Kriebel started making OMG! Pretzels in her mother’s kitchen with her nearly a decade ago. When the product started to take off after two years, the pair moved into a commercial kitchen for about a year and before relocating into a local synagogue where they worked with a small team for about three years.

When the time came to scale up, Kriebel was considering manufacturing in-house. Through conversations with John Eschelman, the former director of pretzel and snack equipment sales for Reading Bakery systems, she was able to make an informed decision on whether it was best to invest in a co-manufacturer or in a facility of her own.

While she decided to forgo in-house manufacturing and partner with a co-manufacturer, Eschelman had educated Kriebel on the key factors of pretzel production, which allowed her to intelligently weigh the options and make the best choice for her business. Eshelman’s advice was not about making a sale but about helping a new pretzel maker navigate the ins and outs of the craft.

Openness to conversations with suppliers, even when it’s early on in the business, can be important learning opportunities for young brands and new entrants to the market.

“A lot of times, we think what we’re going to learn will be ‘good news,’” Kriebel said. “But if it doesn’t have the outcome you expect, you can still learn or understand what you want to get out of future conversations. So, if you’re trying to expand your co-manufacturing or distribution network, you have to ask yourself, ‘What have I learned in my current or past partnerships that I can apply here?’”

For Emerge Network CEO July Pryor, leading this network to support early-stage CPG founders is not only a business endeavor. It’s also a personal passion for creating meaningful connections among people and brands.

“I have experienced firsthand what it’s like growing a business, and it’s hard — and hard to do alone,” Pryor said. “But just because it’s hard doesn’t mean it’s not worthwhile.  I’ve really been able to experience for myself all the different facets that come with being a small business owner and an entrepreneur. What I’ve come to realize in my own journey — and what I’ve seen time and again with the brands in the Emerge network — is that we all need help.”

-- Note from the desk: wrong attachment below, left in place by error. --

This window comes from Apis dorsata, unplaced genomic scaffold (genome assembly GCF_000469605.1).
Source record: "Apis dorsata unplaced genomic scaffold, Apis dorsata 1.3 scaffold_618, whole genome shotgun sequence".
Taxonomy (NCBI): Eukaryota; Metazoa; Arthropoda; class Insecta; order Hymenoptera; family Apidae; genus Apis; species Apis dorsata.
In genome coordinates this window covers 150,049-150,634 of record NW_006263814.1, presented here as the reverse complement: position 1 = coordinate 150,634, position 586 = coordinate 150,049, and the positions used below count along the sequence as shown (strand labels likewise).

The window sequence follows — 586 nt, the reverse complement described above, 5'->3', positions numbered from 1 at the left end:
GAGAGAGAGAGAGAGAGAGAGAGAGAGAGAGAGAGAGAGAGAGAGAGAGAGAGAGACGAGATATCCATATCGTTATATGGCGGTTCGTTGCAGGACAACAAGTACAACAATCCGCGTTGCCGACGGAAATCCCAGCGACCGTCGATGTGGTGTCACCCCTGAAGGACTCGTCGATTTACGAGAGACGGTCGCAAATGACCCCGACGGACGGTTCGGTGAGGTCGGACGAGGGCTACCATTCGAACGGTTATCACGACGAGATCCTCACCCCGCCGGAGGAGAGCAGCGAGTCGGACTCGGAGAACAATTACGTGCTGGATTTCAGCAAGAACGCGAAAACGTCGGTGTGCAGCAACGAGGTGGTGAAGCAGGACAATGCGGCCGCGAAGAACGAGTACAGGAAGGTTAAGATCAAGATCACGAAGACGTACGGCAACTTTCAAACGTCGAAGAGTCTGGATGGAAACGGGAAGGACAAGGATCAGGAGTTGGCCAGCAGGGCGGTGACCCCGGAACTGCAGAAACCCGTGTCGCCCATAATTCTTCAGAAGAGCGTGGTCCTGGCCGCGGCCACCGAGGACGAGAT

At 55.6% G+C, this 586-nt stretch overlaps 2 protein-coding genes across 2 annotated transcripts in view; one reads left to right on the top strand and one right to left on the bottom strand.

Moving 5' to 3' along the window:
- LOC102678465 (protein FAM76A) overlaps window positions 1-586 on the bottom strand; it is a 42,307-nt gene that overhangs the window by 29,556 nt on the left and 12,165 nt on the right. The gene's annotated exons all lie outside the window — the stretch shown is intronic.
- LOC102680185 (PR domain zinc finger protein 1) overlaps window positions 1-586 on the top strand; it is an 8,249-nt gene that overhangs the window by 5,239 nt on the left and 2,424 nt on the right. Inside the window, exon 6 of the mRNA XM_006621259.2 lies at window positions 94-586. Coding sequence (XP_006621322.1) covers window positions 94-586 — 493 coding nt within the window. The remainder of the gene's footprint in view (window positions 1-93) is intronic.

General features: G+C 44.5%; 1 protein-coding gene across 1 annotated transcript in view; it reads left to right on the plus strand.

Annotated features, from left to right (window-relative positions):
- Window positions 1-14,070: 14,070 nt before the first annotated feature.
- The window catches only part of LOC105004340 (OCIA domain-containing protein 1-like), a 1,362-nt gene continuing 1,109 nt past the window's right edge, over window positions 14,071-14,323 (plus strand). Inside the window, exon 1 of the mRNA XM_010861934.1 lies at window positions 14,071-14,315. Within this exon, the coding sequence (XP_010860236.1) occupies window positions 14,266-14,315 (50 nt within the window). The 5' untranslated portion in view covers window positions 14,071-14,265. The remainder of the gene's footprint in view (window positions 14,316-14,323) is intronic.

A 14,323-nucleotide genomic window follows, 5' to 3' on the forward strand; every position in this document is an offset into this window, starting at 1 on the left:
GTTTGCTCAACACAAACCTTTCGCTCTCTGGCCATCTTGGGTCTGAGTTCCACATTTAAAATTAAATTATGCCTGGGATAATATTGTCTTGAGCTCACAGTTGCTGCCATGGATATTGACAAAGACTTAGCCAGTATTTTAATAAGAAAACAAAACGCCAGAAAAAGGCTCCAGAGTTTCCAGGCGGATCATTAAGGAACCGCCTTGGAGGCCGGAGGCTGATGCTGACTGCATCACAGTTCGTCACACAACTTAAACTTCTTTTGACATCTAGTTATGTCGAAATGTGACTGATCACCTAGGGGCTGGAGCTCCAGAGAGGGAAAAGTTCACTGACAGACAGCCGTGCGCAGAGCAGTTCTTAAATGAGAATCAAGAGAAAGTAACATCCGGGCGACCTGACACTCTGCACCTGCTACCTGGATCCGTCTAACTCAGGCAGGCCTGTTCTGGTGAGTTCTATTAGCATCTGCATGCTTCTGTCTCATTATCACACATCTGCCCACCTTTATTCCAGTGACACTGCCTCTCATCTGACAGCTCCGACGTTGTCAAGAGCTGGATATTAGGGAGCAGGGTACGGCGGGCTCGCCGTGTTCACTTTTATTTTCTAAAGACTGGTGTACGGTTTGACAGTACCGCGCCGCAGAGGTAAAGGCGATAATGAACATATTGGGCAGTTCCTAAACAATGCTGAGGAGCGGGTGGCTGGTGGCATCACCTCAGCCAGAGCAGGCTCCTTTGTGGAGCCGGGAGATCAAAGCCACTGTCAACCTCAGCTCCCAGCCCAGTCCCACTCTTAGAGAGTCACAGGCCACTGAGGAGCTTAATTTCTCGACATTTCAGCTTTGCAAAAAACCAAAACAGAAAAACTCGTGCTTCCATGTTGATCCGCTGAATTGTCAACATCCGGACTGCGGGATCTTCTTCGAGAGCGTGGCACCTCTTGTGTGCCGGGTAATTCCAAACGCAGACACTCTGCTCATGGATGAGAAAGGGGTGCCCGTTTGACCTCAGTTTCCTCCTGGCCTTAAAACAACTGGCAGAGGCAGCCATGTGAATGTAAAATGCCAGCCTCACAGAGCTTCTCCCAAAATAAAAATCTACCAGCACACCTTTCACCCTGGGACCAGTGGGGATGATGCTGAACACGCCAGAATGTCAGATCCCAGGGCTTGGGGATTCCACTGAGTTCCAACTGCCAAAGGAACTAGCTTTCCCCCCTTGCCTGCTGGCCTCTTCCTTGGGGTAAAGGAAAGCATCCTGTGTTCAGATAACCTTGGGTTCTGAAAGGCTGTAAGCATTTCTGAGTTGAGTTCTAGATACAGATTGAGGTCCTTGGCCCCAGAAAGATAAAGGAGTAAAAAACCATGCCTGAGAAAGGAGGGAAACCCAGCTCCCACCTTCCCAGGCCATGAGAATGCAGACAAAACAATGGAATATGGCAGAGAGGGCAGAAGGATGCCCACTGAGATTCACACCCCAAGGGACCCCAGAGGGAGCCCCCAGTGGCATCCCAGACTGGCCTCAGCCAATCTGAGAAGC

Because Emerge works with CPG brands across industries, there are endless opportunities to cross-pollinate business and creative ideas from one industry to another.

“From my experience, one thing people from outside an industry can bring is thinking more globally about the impact that CPG products can have on the planet,” Pryor said. “We can have an impact together, as a society, through developing and purchasing products that ultimately support something bigger than ourselves. There are global perspectives that go beyond just food.”

Emerge strategically connects founders with mentors, partners or even potential investors for highly targeted networking opportunities. For Pryor, networking is defined by alignment.

“I like to say it’s meaningful connection, because for me, it’s about making highly relevant, highly aligned connections that support both parties with their own interests and their own goals,” Pryor said. “It’s about mutual interests being met through real connection.”

Whether those connections are made at a tradeshow booth, in a classroom or even a local vendor, the best thing food entrepreneurs can do to propel themselves forward is sharpen the focus while keeping an open mind to a variety of networking possibilities.